3. Organization B researches, prepares and prints a code of standards booklet of minimum safety requirements for electrical wiring. B sells the booklet to the public and it is widely used by professionals in the installation of electrical wiring. Occasionally, B lobbies state legislators for passage of the code of standards for safety reasons. Because the primary purpose of creating the code was to promote public safety and the standards were specifically used in a profession for that purpose, separate from any legislative requirement, the research, preparation, printing and public distribution of the code of standards are not lobbying expenditures. Costs, such as transportation, photocopying, and other similar expenses, incurred in lobbying state legislators in support of the code are expenditures for direct lobbying communications.
  4. Organization R’s monthly newsletter contains an editorial column that refers to and reflects a view on specific pending bills, but does not encourage readers to take action with respect to these bills. R sends the newsletter to 10,000 nonmember subscribers, including Senator Doe. The editorial column in the newsletter sent to Senator Doe is not a direct lobbying communication because the newsletter is sent to Senator Doe in her capacity as a subscriber rather than her capacity as a legislator.
  5. A pamphlet distributed by organization L discusses the dangers of drugs and encourages the public to send their legislators a coupon printed with the statement, “I support a drug-free America.” The term “drug-free America” is not widely identified with any of the many specific legislative bills regarding drug issues. The pamphlet does not refer to any of these bills, nor does the organization support or oppose a specific legislative proposal. The pamphlet is not a grassroots lobbying communication.
  6. In each edition of its newsletter, Organization E, an environmental organization, routinely summarizes and reports on the status of environment-related bills pending in Congress. The newsletter identifies each bill by a bill number and the sponsor’s name. Although the summaries and status reports refer to, and often reflect a view on, specific legislation, they do not encourage readers to take action with respect to any of the bills. The summaries and status reports are not grassroots lobbying communications.


  1. A pamphlet distributed by organization Y states that the “President’s plan for a drug-free America” should be passed, and encourages readers to “write or call your senators and representatives and tell them to vote for the President’s plan.” No legislative proposal formally bears the name “President’s plan for a drug-free America,” but that and similar terms have been widely used in connection with specific legislation pending in Congress which was initially proposed by the President. Thus, the pamphlet refers to, and reflects a view on, and encourages readers to take action with respect to specific legislation. The pamphlet is a grassroots lobbying communication.
  2. Assume the same facts as above except that the pamphlet encourages readers to “write the President to urge him to make the bill a top legislative priority” rather than encouraging readers to communicate with members of Congress. The pamphlet is a grassroots lobbying communication.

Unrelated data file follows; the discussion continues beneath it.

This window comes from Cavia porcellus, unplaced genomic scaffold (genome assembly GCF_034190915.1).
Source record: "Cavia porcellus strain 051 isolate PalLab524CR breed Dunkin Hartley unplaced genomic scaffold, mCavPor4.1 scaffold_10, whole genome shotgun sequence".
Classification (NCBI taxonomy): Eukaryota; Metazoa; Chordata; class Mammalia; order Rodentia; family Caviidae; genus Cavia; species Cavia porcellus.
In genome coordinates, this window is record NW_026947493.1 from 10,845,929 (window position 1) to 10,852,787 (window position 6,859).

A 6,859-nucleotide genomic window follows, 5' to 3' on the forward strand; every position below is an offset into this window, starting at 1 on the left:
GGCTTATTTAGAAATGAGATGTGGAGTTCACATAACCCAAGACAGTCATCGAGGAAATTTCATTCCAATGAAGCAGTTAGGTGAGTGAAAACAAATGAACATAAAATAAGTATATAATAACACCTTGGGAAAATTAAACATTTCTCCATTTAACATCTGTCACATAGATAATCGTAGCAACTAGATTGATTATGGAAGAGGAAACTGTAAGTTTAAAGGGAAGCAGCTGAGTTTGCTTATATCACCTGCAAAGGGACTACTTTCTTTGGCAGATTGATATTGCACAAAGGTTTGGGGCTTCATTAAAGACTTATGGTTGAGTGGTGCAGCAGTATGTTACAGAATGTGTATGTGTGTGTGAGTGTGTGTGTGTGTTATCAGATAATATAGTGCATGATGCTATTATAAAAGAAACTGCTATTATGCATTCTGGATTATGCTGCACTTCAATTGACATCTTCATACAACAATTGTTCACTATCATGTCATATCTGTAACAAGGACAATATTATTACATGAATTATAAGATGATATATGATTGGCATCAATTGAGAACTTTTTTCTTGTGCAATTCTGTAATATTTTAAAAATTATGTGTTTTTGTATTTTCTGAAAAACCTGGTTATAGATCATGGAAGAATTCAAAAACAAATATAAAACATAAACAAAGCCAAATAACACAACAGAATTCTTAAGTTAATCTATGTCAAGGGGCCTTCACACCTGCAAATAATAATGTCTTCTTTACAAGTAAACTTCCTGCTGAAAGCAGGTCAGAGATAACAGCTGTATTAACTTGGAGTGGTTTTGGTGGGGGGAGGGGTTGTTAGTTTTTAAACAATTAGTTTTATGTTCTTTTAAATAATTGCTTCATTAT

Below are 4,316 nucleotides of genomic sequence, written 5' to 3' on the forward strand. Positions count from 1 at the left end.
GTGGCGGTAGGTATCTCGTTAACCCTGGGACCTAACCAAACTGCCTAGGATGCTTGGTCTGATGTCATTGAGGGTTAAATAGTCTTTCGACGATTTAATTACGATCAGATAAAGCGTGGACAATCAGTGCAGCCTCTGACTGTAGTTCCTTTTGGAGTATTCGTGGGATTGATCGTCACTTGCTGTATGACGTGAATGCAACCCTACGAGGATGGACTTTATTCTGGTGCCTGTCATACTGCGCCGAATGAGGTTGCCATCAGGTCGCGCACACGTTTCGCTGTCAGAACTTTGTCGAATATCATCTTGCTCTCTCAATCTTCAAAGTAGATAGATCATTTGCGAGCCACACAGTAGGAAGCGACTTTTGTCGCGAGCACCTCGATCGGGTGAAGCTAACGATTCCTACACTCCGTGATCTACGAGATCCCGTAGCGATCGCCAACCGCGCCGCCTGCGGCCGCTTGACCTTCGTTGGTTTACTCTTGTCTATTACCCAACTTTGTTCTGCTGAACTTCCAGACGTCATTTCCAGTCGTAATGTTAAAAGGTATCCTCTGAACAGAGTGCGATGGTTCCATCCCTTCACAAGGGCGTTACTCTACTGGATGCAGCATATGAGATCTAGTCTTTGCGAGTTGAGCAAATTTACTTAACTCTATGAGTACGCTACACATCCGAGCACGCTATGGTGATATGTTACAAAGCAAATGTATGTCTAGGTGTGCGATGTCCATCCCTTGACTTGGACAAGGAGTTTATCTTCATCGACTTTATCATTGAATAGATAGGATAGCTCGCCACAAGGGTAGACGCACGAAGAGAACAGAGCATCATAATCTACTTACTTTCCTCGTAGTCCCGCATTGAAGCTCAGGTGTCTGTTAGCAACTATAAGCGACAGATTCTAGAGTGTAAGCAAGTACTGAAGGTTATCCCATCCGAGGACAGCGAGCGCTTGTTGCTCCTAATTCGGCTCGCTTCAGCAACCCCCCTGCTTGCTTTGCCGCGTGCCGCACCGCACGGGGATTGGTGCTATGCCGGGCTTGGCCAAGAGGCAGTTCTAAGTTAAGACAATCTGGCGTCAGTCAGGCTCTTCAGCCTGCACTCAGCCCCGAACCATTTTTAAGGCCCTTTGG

3. Assume the same facts as above, except that the pamphlet does not encourage the public to write or call legislators or the President, but does list the members of the committee that will consider the bill. The pamphlet is a grassroots lobbying communication.
  4. The President nominates X for a position in the President’s cabinet. Organization Y opposes this nomination and sends a general mailing requesting recipients to write to four Senators on the Senate Committee that will consider the nomination. The mailing is a grassroots lobbying communication.
  5. T Organization places an advertisement that specifically identifies and opposes a bill that T asserts would harm the farm economy. The ad is not a mass media communication described in the special rules for certain mass media advertisements, but it does state that Senator Y favors the bill. Because it refers to and reflects a view on specific legislation, and also encourages the readers to take action by specifically identifying a legislator who opposes T’s views on the bill, the advertisement is a grassroots lobbying communication.
  6. Assume the same facts as above except that instead of identifying Senator Y by name, the advertisement identifies the “junior Senator from State Z” as favoring the legislation. The advertisement is a grassroots lobbying communication.     

Prohibited Activities

Charities are expressly prohibited from intervening in a political campaign of any candidate for public office, and from engaging in partisan activity of any kind. In addition, charities may not use government funds, such as government grants or contracts, to lobby, including the use of federal funds to lobby for federal grants or contracts.

Registration and Reporting Requirements

In addition to the IRS limitations on lobbying activities, charities are also governed by state and federal lobby disclosure laws which require certain organizations and individuals to register and file periodic reports on their lobbying activities. If your organization pays anyone -- be it a staff member, outside lobbying firm or a volunteer who is reimbursed for expenses -- to influence legislation or administrative rules, you should explore the extent to which these laws apply to you.

A Word about Private Foundations and Lobbying

Under federal law and regulations, with narrowly drawn exceptions, private foundations are prohibited from lobbying and can incur severe tax penalties and possible loss of tax-exempt status for doing so. However, foundations may communicate with government officials in ways that do not constitute lobbying. IRS lobbying regulations also allow private foundations, without penalty, to make general support grants to publicly supported charities that do some lobbying, provided the grant is not earmarked for lobbying purposes; and private foundations need not include special restrictions barring their public charity grantees from using their general support grants for lobbying. A private foundation may also make special purpose grants for projects that involve lobbying as long as the grant is not earmarked for lobbying purposes, and the grant does not exceed the nonlobbying amount of the project budget. IRS regulations also provide protection for foundations that make grants in accordance with IRS guidelines to charities that later lose their tax exemption because of excess lobbying.